Trump fired David Shulkin in March, 2018, after news of Shulkin’s expensive travel was became public. From March until July of this year when Robert Wilkie was formally sworn in, many names were floated as potential replacements including: the former CEO of the conservative organization Concerned Veterans for America, "Fox & Friends" contributor Pete Hegseth, retired U.S. Army Lt. Gen. Keith Kellogg and former president and CEO of the Cleveland Clinic Toby Cosgrove. Even Ronny Jackson’s name, the president’s personal physician, was floated for a while, until his lack of experience leading a large, complex organization such as the VA was called into question.
Robert Wilkie will face multiple challenges leading VA. He is responsible for implementing the new Veterans Appeals Improvement and Modernization Act. Even though Wilkie now heads the service, there is an unofficial troika of Trump’s Mara-a-Logo cronies who are secretly shaping the Trump administration’s veterans’ policies. The troika is led by Ike Perlmutter, the reclusive chairman of Marvel Entertainment, who is a longtime acquaintance of President Trump’s. Bruce Moskowitz is a Palm Beach doctor who helps wealthy people obtain high-service “concierge” medical care. The third member is a lawyer named Marc Sherman. None of them has ever served in the U.S. military or government.
In the meantime, the issues to be dealt with at the VA include:
A Large Population
The nation has roughly 20 million veterans and 4.1 million veterans with disabilities related to their time in service.
There are more than 470,000 veterans who have been denied benefits and have appealed. When they do appeal, they encounter an antiquated system where processing cases takes years — and sometimes even decades.
Jonathan Bey is a good case in point. He hurt his back while repairing buoys at sea in the Coast Guard and was discharged. He then filed what he thought would be a routine request for veteran’s disability benefits. But that was 34 years ago. After repeated denials by the Department of Veterans Affairs, appeals by Mr. Bey, and more than a couple of letters saying that the department had lost his files, Mr. Bey is still waiting. His case is not an isolated incident, there are many more vets who have been waiting that long, according to the department. Another 22 have been waiting more than 30 years. And wait times keep growing.
A recent sample of 600 veterans from Iraq and Afghanistan wars found that
14% post-traumatic stress disorder; 39% abused alcohol and 3 percent had drug abuse issues. Major depression is also an issue.
Traumatic Brain Injury (TBI)
The rates of TBI injuries are much higher for veterans of modern day wars, defined as Gulf War veterans, due to the concussive forces of modern bombs.
Recent statistical studies show that rates of veteran suicide are much higher than previously thought, as much as five to eight thousand a year (22 a day, up from a low of 18-a-year in 2007),
The number of homeless veterans in America was estimated at 49,933 in January 2014, according to the U.S. Department of Housing and Urban Development, the Department of Veterans Affairs, and the U.S. Interagency Council on Homelessness. That was a decline by 33 percent, or 24,837 people, from 2010 due to national efforts to deal with the problem.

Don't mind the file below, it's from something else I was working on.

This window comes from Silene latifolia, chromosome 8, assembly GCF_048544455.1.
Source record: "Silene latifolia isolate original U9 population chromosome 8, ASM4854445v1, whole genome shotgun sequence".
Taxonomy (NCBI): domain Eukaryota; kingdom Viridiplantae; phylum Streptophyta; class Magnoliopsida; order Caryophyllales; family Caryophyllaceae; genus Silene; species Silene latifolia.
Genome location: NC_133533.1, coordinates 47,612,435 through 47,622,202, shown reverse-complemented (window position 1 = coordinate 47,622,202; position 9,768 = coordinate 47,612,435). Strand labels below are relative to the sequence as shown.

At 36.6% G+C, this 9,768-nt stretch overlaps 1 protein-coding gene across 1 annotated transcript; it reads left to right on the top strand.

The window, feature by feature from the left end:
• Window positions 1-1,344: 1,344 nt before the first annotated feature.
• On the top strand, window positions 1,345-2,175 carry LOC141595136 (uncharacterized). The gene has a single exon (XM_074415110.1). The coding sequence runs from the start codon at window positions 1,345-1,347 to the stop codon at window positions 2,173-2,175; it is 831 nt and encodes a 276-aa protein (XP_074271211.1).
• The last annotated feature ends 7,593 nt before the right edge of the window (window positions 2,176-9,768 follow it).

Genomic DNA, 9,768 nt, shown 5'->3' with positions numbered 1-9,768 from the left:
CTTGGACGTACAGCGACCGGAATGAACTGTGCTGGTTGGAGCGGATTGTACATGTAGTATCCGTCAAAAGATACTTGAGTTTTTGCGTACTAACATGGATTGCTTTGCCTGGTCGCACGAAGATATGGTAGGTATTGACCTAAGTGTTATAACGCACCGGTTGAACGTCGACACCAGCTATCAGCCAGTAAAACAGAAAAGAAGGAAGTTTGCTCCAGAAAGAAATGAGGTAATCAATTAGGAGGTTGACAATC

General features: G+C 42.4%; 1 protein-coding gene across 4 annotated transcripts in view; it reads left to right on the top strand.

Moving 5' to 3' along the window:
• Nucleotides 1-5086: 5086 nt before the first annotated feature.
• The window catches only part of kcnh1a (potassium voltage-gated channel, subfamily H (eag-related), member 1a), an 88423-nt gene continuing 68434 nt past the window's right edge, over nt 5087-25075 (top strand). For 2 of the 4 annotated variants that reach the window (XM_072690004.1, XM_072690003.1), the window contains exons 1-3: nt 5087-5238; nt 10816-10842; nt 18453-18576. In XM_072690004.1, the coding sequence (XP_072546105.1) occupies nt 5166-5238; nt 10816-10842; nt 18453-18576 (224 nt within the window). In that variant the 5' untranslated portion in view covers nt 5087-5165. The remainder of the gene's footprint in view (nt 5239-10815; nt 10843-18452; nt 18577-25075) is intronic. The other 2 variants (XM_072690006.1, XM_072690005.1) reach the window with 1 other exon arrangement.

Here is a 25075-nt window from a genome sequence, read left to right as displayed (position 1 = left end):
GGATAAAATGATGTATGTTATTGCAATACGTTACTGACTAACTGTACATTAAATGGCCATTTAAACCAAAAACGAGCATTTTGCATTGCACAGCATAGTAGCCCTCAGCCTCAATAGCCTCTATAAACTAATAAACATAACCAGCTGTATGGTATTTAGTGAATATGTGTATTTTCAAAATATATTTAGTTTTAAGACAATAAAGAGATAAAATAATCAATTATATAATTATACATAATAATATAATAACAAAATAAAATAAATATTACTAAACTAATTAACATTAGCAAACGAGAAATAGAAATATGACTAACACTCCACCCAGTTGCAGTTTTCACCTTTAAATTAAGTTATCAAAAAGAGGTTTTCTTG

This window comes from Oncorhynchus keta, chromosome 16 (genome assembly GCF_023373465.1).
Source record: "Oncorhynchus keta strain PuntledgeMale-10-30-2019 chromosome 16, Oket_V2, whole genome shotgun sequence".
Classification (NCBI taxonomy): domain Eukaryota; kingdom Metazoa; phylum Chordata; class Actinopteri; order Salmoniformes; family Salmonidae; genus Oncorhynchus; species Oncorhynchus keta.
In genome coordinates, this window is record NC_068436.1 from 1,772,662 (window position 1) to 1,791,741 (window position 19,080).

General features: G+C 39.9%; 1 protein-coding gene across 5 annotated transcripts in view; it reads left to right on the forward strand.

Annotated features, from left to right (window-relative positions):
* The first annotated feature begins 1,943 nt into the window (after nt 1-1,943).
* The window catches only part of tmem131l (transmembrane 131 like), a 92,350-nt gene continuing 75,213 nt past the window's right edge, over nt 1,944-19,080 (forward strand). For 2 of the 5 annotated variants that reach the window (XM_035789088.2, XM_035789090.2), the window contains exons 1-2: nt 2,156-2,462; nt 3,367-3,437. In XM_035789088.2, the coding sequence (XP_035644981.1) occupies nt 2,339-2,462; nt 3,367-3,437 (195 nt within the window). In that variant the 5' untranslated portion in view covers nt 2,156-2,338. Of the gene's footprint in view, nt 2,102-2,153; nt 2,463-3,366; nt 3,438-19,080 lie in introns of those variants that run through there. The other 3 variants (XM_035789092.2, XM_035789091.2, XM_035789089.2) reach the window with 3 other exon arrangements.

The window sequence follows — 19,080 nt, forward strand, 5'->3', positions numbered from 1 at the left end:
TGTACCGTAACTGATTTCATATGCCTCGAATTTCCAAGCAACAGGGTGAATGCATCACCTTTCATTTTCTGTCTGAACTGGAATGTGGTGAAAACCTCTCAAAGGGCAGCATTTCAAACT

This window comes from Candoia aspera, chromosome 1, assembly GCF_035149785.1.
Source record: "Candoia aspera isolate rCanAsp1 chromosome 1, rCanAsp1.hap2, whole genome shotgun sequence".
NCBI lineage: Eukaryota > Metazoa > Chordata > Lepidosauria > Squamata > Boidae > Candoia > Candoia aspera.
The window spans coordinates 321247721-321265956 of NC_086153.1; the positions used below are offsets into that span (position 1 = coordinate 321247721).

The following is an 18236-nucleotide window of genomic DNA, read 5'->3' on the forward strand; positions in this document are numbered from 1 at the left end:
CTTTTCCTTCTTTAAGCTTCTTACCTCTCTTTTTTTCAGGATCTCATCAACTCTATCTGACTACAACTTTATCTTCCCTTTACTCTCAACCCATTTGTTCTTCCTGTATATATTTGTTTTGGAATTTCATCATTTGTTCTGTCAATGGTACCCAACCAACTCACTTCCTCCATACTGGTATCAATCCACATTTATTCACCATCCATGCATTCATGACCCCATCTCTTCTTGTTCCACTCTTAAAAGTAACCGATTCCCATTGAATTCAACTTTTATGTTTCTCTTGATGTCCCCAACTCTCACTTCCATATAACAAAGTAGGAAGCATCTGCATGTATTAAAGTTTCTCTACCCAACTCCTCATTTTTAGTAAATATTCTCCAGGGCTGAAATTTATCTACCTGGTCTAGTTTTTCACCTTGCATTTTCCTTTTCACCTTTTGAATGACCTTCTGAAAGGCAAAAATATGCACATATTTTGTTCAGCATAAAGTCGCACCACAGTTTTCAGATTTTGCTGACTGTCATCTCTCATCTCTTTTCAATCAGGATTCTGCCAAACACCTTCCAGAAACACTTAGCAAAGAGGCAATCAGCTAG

More than 40,000 homeless vets receive compensation or pension benefits each month, but it’s not enough to find affordable housing, according to the National Coalition for Homeless Veterans. Many vets have learned skills through the military, but they are not applicable for occupations in civilian life. About 40 percent of homeless vets are African American or Hispanic. About 33 percent were stationed in a war zone at some time and 66 percent served their country for at least three years. Poverty, lack of support from groups or networks, and substandard housing put about 1.4 million veterans at risk for homelessness.
The Veterans Appeals Improvement and Modernization Act of 2017 will take at least a year to be implemented for several reasons. For example, the Department of Veterans Affairs does not use the Electronic Health Record used by the Department of Defense. Once adopted by Veterans affairs patient data will ultimately reside in one common system, enabling the immediate availability of service members' medical records and seamless care between the departments. Prior to his departure, Shulkin estimated the project to revamp the electronic medical records won't be completed for seven to eight years, and the full costs of the project were not known nor budgeted.
Trump signed three executive orders in May to address what he considers a bloated and inefficient federal workforce at the VA. VA workers and union members say the implementation is hurting workers — and veterans. The orders, in combination with a new VA accountability law signed by Trump last year, are creating chaos and hurting morale. According to the latest numbers from the VA, as of the end of June of this year, 2,743 employees have been fired since Trump took office, and there are thousands of open positions that now will not be filled. Keep in mind the devastating impact of PTSD on a generation of veterans. Not staffing suicide hotlines may cost the lives of veterans.
The care provided under the Choice program is not as immediate as Trump suggests, nor is it likely to be the "biggest thing" ever. Currently only veterans who endure waits of at least 30 days for an appointment at a VA facility are eligible to receive care immediately from private doctors at government expense, a standard that the VA is frequently unable to meet.